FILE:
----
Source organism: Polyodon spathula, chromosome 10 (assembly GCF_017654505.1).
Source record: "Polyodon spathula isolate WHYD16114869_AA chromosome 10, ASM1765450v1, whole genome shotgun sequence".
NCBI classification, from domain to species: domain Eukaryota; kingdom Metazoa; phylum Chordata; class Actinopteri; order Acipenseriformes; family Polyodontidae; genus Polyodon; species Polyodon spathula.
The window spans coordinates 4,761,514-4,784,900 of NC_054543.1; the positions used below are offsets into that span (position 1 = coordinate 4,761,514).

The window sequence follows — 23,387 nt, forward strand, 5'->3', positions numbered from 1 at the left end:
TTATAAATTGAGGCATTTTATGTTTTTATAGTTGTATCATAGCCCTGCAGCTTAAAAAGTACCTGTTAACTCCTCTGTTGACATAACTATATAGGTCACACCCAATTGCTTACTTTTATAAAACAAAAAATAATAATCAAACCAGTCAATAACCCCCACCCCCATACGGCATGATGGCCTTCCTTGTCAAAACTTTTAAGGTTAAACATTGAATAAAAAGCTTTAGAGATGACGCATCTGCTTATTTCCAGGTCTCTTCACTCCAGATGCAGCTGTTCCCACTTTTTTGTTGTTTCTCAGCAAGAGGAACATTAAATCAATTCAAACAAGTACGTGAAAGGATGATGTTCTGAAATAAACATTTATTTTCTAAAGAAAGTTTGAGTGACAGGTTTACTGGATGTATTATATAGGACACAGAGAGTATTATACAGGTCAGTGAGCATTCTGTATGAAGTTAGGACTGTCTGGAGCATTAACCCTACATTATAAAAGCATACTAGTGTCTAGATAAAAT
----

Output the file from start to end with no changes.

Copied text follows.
Source organism: Polyodon spathula, chromosome 10 (assembly GCF_017654505.1).
Source record: "Polyodon spathula isolate WHYD16114869_AA chromosome 10, ASM1765450v1, whole genome shotgun sequence".
NCBI classification, from domain to species: domain Eukaryota; kingdom Metazoa; phylum Chordata; class Actinopteri; order Acipenseriformes; family Polyodontidae; genus Polyodon; species Polyodon spathula.
The window spans coordinates 4,761,514-4,784,900 of NC_054543.1; the positions used below are offsets into that span (position 1 = coordinate 4,761,514).

The window sequence follows — 23,387 nt, forward strand, 5'->3', positions numbered from 1 at the left end:
TTATAAATTGAGGCATTTTATGTTTTTATAGTTGTATCATAGCCCTGCAGCTTAAAAAGTACCTGTTAACTCCTCTGTTGACATAACTATATAGGTCACACCCAATTGCTTACTTTTATAAAACAAAAAATAATAATCAAACCAGTCAATAACCCCCACCCCCATACGGCATGATGGCCTTCCTTGTCAAAACTTTTAAGGTTAAACATTGAATAAAAAGCTTTAGAGATGACGCATCTGCTTATTTCCAGGTCTCTTCACTCCAGATGCAGCTGTTCCCACTTTTTTGTTGTTTCTCAGCAAGAGGAACATTAAATCAATTCAAACAAGTACGTGAAAGGATGATGTTCTGAAATAAACATTTATTTTCTAAAGAAAGTTTGAGTGACAGGTTTACTGGATGTATTATATAGGACACAGAGAGTATTATACAGGTCAGTGAGCATTCTGTATGAAGTTAGGACTGTCTGGAGCATTAACCCTACATTATAAAAGCATACTAGTGTCTAGATAAAAT